8/27/2021
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  1. Sequence Diagram Delete Object In C
  2. Sequence Diagram Delete Object In Html
  3. Sequence Diagram Delete Object
  4. Sequence Diagram Delete Objects

Collaborations and Components

Object Creation and Deletion. This is a sequence diagram example that shows object creation and deletion. Creation: arrow with 'new' written above it – notice that an object created after the start of the scenario appears lower than the others. Deletion: an X at bottom of object's lifeline – Java doesn't explicitly delete objects; they fall out of scope and are garbage-collected. The Sequence Diagram models the collaboration of objects based on a time sequence. It shows how the objects interact with others in a particular scenario of a use case. With the advanced visual modeling capability, you can create complex sequence diagram in few clicks.

A collaboration is a group of classes that work together to implement a component.

A collaboration instance is a group of objects that work together to implement a component instance.

A collaboration instance is just the runtime instantiation of a collaboration.

Components can be software components, hardware components, or business components.

The structure of a collaboration is given by a class diagram. The structure of a collaboration instance is given by an object diagram.

The interaction between the members of a collaboration can be given by a sequence role diagram or by a collaboration role diagram.

The interaction between the members of a collaboration instance can be given by a sequence diagram or a collaboration diagram.

I find Sequence/Sequence Role diagrams easier to understand than Collaboration/Collaboration Role diagrams and more fun to draw. Therefore I will only cover the former.

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Sequence Diagram Elements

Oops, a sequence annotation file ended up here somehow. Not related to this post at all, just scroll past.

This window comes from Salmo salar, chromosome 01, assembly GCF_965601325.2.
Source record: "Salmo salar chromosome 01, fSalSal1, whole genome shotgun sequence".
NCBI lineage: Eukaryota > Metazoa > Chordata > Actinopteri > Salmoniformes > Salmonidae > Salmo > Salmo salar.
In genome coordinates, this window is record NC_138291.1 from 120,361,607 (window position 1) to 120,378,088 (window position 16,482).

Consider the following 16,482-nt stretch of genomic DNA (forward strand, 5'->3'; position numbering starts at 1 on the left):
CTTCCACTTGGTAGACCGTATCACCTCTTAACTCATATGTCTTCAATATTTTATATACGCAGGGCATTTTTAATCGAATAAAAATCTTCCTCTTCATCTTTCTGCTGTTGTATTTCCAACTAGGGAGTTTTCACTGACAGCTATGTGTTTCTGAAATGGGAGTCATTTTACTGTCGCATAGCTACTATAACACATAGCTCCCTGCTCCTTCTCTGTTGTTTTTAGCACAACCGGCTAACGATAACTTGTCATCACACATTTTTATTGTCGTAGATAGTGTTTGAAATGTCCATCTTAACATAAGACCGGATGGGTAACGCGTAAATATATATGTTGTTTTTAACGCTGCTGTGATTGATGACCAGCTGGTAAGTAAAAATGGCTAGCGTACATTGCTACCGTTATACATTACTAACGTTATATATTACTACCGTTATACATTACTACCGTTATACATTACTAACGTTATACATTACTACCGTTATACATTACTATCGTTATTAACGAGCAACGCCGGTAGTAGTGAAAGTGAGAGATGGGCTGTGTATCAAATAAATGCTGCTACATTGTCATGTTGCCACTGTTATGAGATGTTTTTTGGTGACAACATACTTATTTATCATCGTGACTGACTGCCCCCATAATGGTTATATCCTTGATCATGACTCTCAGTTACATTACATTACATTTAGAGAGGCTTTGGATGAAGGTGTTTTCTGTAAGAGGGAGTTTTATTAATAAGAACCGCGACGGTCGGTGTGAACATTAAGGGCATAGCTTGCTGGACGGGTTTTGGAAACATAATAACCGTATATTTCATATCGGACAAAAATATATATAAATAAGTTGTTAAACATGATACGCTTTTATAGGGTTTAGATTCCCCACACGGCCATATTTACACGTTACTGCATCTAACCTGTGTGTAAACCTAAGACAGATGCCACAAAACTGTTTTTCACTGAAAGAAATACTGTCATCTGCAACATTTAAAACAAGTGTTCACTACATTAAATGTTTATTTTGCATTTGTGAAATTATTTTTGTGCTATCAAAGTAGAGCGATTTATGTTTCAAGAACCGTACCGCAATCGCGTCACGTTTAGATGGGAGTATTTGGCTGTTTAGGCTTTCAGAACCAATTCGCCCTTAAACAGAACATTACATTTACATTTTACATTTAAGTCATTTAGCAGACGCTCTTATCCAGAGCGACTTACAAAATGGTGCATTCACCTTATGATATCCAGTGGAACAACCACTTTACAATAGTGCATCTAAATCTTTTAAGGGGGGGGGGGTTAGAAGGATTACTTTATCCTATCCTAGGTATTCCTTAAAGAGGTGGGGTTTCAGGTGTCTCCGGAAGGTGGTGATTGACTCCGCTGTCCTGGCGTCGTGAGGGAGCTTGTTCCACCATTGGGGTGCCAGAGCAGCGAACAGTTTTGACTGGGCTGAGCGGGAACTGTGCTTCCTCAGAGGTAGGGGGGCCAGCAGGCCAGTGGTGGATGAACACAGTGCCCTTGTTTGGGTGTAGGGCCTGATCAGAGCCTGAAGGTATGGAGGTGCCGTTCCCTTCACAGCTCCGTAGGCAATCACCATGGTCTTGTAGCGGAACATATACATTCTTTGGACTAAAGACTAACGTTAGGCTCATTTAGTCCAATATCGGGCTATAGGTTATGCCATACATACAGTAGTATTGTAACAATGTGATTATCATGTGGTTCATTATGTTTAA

Objects, Roles, and Lifelines

Sequence diagrams and sequence role diagrams are identical except that in a sequence diagram collaborators are objects while in a sequence role diagram collaborators are roles.

A role is sort of like an abstract or generic object. Different concrete objects can be plugged into a role.

A lifeline dangles under a role or object. This represents the lifetime of the role or object. Time is assumed to flow downward.

Here are some examples of roles:

Here are examples of objects:

Use roles when modeling a collaboration. Use objects when modeling a collaboration instance.

Stimulus/Message

Objects send stimuli to one another, while roles send messages. Other than that, the distinction seems unimportant.

There are five types of messages/stimuli: Call, Send, Return, Create, and Destroy. Objects/Roles can also send messages/stimuli to themselves. The following diagram shows all five types:

Sequence Diagram Delete Object

The sender begins by calling its own demo method. The yellow bar indicates the period of time that this method is running. The demo method creates a new instance of the ReceiverClass called receiver. At the end of the demo method the receiver will be destroyed.

Next, the sender calls the receiver's m1 method with inputs a1 and a2. This is a conditional call. It only is made if guard is true. The return value is stored in a variable called result. Alternatively, the returned result can be shown by the return message sent from the receiver back to the sender. Calling a method is an example of a synchronous message. The sender blocks until the receiver is finished processing the message and has returned a value or sent some sort of acknowledgement.

Next, the sender sends the message m2 with inputs a3 and a4 to the receiver. This message is sent again and again until the guard condition becomes false. Sent messages are asynchronous. The sender does not need to wait for a reply. Sending messages requires that the receiver has some sort of message queue where the messages can be stored until the receiver has time to process them. Once a message has been stored in a queue, the sender can go on to do other things.

Here is how this sequence diagram might be expressed in C++:

class SenderClass {
public:
void demo() {
ReceiverClass* receiver = new ReceiverClass();
if (guard) result = receiver->m1(a1, a2);
while(guard) receiver->msgQueue << m2(a3, a4);
delete receiver;
}
// etc.
};

Example

The scenario:

A client selects a menu item on a control panel. In response, the control panel creates a command and asks a command processor to execute it. The command processor asks the command to execute itself, stores the result, deletes the command, then returns the result to the control panel to be displayed.

The sequence diagram: